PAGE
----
Marvel’s Misadventures in the Kirby Copyright Chronicles

Marvel may have to call in The Avengers for help with this one. The comic giant filed papers on July 14th arguing to the U.S. Supreme Court that it should not review the Second Circuit appeal court’s decision in Marvel Characters, Inc. v Kirby. The case concerned whether the estate of legendary comic book artist Jack Kirby could terminate the copyright grant on works Kirby co-created during his career, a catalogue of characters including Spider-Man, The Incredible Hulk, and Captain America.

The Evolution of the Kirby vs. Marvel Saga

In 2010, Marvel filed suit against Kirby’s heirs, who contended that they had the right to issue copyright termination notices to Marvel (and other entertainment powerhouses like Fox, Sony, Universal and Paramount Pictures) on characters created by Kirby under section 304(c)(2) of the 1976 Copyright Act. Marvel argued that Kirby’s works were made for hire and thus his estate had no termination rights. In August of 2011 the district court found in favour of Marvel, applying the “instance and expense test” to find that the works were indeed made for hire. The Kirbys thus appealed and subsequently lost both the appeal and a request for the Second Circuit appeal court to rehear the case. Their latest petition brings the issue to where it stands today.

 

The Issue Hits the Stands

The March petition filed by the Kirbys to the Supreme Court focused its attack on the “instance and expense” test used by the Second Circuit court to determine if a creation is work for hire (both doctrines explained rather well by IP lawyer Terry Hart here).  The Kirbys submitted that the test was used “under the 1909 Act to eviscerate the 1976 Act’s inalienable termination right, and it did so with respect to a major independent artist and numerous invaluable works.” It further suggested that the late Kirby was a “creative genius who redefined an industry from a small drafting board in his basement, without financial security or any participation in the success of his creations, [epitomizing] the very author/publisher imbalance Congress sought to remedy in enacting the termination provisions.” The petition acts as a sort of call-to-arms for creators and their families, who would find great power in holding termination rights over the wealthy and powerful studios relying on these individuals for their works and talents.

 

Marvel Brings the (Asgardian) Hammer Down

Marvel did not hold back in its response to the Kirbys, clearly tired of this seemingly never-ending dance (wait, I thought Marvel liked sequels?). In addition to submitting that the case in question presented “a factbound application of a test uniformly adopted by the lower courts” Marvel sharply summarized its position stating: “It [the decision] implicates no circuit split, no judicial taking, no due process violation, and no grave matter of separation of powers. It does not remotely merit this Court’s review.” Amongst the various arguments used to dismiss the Kirbys’ claims, Marvel’s papers include a discussion of why the Second Circuit was correct in finding that Kirby’s creations were works for hire. Marvel noted that comic book legend Stan Lee “supervised the creation of Kirby’s work from conception to publication” and had the authority to approve Kirby’s art or seek revisions, while Kirby was paid at a fixed fee-per-page created. As such, Marvel argues that they, not Kirby, “bore the “risk” and potential expense if the publication of the works was unsuccessful” and that Kirby himself had repeatedly stated that Marvel owned all the rights in his works.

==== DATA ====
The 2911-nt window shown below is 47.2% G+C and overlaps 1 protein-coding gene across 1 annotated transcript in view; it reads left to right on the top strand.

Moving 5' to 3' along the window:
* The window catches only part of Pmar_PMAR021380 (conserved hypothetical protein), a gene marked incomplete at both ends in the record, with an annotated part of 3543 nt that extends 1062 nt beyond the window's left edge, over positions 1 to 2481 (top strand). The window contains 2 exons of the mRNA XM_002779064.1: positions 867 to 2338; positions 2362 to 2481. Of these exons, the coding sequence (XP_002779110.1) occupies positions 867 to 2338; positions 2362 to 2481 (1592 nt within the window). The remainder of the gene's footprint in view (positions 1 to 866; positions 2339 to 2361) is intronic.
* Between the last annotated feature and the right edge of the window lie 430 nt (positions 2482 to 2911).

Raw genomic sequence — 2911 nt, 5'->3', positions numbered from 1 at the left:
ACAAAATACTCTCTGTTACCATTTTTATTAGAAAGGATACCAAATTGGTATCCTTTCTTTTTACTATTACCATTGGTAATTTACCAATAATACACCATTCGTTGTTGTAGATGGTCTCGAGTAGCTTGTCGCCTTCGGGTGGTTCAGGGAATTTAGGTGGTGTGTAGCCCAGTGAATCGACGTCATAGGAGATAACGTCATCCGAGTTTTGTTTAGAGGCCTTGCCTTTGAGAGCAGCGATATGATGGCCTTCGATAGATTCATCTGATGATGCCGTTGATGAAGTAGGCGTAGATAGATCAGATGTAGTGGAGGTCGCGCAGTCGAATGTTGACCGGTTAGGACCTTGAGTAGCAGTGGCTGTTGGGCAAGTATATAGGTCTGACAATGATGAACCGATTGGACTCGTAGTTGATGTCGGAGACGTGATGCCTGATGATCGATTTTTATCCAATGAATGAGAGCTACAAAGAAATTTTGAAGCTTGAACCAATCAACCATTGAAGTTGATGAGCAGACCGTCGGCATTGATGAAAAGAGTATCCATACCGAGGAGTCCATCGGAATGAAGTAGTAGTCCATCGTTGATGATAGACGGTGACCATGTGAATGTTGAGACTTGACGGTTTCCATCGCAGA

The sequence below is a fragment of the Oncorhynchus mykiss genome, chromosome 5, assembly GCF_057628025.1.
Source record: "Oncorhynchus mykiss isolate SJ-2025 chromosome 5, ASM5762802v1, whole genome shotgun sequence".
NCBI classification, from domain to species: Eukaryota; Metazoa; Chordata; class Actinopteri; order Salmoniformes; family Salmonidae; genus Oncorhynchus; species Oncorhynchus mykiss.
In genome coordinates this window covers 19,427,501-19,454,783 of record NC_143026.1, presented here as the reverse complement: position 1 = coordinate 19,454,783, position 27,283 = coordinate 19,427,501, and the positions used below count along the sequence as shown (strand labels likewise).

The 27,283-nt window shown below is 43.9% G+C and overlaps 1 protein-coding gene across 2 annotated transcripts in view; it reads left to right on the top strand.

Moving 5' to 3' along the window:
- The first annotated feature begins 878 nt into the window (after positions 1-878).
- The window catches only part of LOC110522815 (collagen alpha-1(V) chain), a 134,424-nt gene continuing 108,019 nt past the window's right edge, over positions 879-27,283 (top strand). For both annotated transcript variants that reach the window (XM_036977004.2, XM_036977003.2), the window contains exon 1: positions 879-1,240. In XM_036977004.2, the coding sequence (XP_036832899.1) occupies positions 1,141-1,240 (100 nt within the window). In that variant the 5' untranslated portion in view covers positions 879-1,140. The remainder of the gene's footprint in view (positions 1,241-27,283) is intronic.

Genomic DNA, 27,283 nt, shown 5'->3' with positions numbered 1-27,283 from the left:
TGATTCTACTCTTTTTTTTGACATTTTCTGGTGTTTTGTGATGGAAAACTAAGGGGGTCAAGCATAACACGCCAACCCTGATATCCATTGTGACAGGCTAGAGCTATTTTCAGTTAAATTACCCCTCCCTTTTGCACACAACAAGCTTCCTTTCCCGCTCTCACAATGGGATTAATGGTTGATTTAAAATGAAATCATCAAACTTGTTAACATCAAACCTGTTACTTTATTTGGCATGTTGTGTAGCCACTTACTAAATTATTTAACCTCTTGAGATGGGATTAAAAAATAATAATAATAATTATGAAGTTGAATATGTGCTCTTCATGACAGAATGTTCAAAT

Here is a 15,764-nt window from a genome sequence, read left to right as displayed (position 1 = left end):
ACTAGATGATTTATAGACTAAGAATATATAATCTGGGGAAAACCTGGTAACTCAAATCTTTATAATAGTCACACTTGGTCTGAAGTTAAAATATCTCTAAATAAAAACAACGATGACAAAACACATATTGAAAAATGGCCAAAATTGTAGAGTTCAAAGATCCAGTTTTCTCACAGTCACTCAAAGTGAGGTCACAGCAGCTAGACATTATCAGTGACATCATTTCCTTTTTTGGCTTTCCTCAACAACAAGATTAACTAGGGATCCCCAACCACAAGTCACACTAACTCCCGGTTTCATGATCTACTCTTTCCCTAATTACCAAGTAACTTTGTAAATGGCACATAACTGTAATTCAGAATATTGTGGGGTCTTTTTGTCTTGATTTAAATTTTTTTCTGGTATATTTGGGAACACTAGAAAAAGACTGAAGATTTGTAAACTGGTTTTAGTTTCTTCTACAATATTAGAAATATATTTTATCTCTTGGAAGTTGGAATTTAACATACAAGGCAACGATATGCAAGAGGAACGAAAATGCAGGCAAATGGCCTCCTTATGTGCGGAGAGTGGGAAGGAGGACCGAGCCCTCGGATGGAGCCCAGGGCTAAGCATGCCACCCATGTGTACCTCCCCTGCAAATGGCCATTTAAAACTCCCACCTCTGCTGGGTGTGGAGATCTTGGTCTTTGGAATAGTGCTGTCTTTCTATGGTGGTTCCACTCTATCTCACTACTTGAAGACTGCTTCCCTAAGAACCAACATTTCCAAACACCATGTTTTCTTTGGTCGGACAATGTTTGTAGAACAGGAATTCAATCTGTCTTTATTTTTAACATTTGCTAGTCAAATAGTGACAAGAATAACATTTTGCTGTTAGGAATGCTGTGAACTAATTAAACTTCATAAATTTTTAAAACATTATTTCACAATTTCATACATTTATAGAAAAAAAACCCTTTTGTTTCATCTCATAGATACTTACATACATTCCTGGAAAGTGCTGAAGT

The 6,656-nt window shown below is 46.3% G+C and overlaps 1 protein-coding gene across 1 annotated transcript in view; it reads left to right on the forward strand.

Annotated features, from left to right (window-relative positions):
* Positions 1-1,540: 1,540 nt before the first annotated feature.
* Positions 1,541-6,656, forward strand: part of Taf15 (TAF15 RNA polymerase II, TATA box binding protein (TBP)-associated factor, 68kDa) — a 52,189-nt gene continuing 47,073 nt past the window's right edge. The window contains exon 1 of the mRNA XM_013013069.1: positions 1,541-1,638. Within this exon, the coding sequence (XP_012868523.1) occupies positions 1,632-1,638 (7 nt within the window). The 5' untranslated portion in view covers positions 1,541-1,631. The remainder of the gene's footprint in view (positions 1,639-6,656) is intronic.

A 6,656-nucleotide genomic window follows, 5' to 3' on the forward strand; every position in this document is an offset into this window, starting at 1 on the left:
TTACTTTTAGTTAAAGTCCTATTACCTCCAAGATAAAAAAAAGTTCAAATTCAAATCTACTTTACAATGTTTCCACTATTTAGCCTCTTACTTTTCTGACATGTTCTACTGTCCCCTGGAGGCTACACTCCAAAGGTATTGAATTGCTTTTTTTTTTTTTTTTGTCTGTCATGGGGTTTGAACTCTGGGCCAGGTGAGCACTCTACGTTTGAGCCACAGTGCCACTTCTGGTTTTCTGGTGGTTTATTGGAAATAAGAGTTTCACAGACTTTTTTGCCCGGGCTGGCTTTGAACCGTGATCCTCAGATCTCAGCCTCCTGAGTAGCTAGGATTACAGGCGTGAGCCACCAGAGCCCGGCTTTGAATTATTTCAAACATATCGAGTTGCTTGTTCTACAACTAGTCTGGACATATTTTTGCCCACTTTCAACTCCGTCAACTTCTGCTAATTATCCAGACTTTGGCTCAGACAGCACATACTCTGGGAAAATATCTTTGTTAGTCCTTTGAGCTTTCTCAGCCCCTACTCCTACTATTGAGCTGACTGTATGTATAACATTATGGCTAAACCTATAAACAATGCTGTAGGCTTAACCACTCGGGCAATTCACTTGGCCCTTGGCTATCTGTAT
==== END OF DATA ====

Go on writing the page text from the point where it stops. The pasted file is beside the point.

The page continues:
The Interesting Web That Has Been Woven

Even though it will be a while until we know which party the Supreme Court sides with, the Kirby’s reopening of the issue and Marvel’s response have ignited a conversation about copyright and the idea of work for hire – a concept extremely significant to the entire entertainment industry. On the Kirbys’ team, Hollywood guilds SAG-AFTRA, the WGA, and the DGA submitted an amicus brief to the Supreme Court, stating that the appeal court’s decision and a broad interpretation of works made for hire regarding commissioned works creates a huge power shift within the entertainment industry in favour of studios. The decision allows for a “presumption that copyright ownership vests in a commissioning party as a work made for hire, rather than in the work’s creator.”